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Our holdings include hundreds of glass and film negatives/transparencies that we've scanned ourselves; in addition, many other photos on this site were extracted from reference images (high-resolution tiffs) in the Library of Congress research archive. (To query the database click here.) They are adjusted, restored and reworked by your webmaster in accordance with his aesthetic sensibilities before being downsized and turned into the jpegs you see here. All of these images (including "derivative works") are protected by copyright laws of the United States and other jurisdictions and may not be sold, reproduced or otherwise used for commercial purposes without permission.

© 2019 SHORPY INC.

[REV 25-NOV-2014]

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Becton Dickinson: 1954

Becton Dickinson: 1954

March 23, 1954. "Becton Dickinson Co., Rutherford, New Jersey. Office." Large-format acetate negative by Gottscho-Schleisner. View full size.

On Shorpy:
Today's Top 5

Not Adding Machines

The two machines close together on the bookcase to the right are embossing machines for checks. The amount would be set with the buttons, the blank check inserted in the slot at the bottom, the lever pulled, and the value of the check would be embossed into the paper. This would prevent any changes. A few places still use this technique. As SouthBendModel34 says, they probably weighed quite a lot.

The blinds!

Venetian blinds, and not those cheap things you see now. Those are real aluminum, probably with fabric holding them together. My grandfather used to install those in the 60's and they were heavy, and I mean they would take a window out if you rammed a set into the glass. Remember having those in my elementary school, it was close to the beach, so no AC, and you could hear the wind blow thru them.

The ceiling intrigues me. Looks like a fake ceiling of plastic with hidden lighting maybe? Those dividers are way cool too.

The Desktops are Made of Linoleum

My first desk at my first job after graduating from college had one of these molded linoleum tops with rounded edges.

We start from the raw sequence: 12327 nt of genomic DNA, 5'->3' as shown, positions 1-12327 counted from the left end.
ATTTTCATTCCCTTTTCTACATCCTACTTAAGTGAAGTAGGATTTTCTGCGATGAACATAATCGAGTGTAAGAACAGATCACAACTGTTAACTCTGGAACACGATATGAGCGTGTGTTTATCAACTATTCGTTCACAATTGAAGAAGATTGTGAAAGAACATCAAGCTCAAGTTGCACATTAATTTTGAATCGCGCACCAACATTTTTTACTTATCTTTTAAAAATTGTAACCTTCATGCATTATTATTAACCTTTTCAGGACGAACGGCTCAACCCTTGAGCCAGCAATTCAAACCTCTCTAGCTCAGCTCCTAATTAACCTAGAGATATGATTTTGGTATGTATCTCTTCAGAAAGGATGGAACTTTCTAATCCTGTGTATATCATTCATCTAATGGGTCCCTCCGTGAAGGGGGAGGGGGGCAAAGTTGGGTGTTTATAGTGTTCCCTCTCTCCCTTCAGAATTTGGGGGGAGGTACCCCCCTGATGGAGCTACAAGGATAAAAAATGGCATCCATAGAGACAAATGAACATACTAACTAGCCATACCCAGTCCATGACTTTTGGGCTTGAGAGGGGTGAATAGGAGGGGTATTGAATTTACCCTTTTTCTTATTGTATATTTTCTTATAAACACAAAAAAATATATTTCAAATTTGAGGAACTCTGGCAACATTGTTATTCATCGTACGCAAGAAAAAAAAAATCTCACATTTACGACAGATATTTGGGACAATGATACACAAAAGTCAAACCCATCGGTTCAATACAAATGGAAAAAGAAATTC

There were two types of these desks in my office: One type had the full-molded one piece linoleum top as shown. The second type had stainless-steel corner pieces which were about 1/8 of a sphere, that is 90 degrees worth on all four axes. This second type apparently did not require specially molded linoleum, the wrap-around top being a flat sheet with notched corners.

Both types looked "dated" in the late 1970's, but were very practical. The rounded-edge linoleum was a good writing surface and comfortable to sit against. (This was just before the desktop computer era - we wrote out everything and then handed it in for typing or keypunching.)

The adding machines in this photo are interesting. There are two atop the bookcase to the right; they are apparently stored there because they are too close together to be used simultaneously. They must have been moved to the desks on an as-needed basis. They probably weight 30 to 40 lbs.!

[I suspect these desks had slightly padded tops. My dad had one in his office and it was eventually covered with dozens of shallow indentations from telephones, adding machines, etc. - Dave]

Back to the Future

Not too far a leap to the "new" Becton Dickinson offices built in 1992.

Lunch Break

There's no one at their desks because the clocks on the wall says it's 12:15.

Can anyone identify the keyboard looking device on the desk behind the safe? They're using a different chair at that station.

The empty desks look like they already have a specific work use in mind as each has different equipment on them.


Looks like the austere stage set for "Dragnet." "Just the facts, ma'am."

Movie set

"Metropolis II: The Service Sector Ascendant"

Lucky - individual desks!

I now sit with my coworkers on one side of a dual row of tables. My fellow workers sit on the other side. Think "Hogwarts dining hall" and you wouldn't be far off.
No carpet means you hear everything that goes on in the area.
Apparently, it's the Latest Thing in Open Offices.


The smooth desk tops with the rounded corners are beautiful enough to make me weep.

How to Succeed

Is this the scene after the staff has sung "Coffee Break" from "How to Succeed in Business Without Really Trying?"

Which desk is Buddy Boy's?

C.C. Baxter - C. for Calvin, C. for Clifford - but most people call me Bud.

Room to grow, or workforce reduction?

The distant end of the room appears to be lived in; the near end doesn't show much evidence of the human touch.

[Gottscho-Schleisner's commissions generally documented new construction. - Dave]

Still in business!

Still going strong as a manufacturer of medical equipment.

Uniformity Personified

The telephones all appear to be Western Electric Model 302's, which were made from the late 1930s until 1954. The housing was metal until WWII, then switched to thermoplastic (think Bakelite). These are probably black plastic.

Love the phones

Imagine, you could actually hear the voice on the other end of the line. I don't think the expression "You're breaking up" had been invented.

The rest of the environment, not so much.

SHORPY OLD PHOTO ARCHIVE | History in HD is a vintage photo archive featuring thousands of high-definition images from the 1850s to 1960s. (Available as fine-art prints from the Shorpy Archive.) The site is named after Shorpy Higginbotham, a teenage coal miner who lived 100 years ago.

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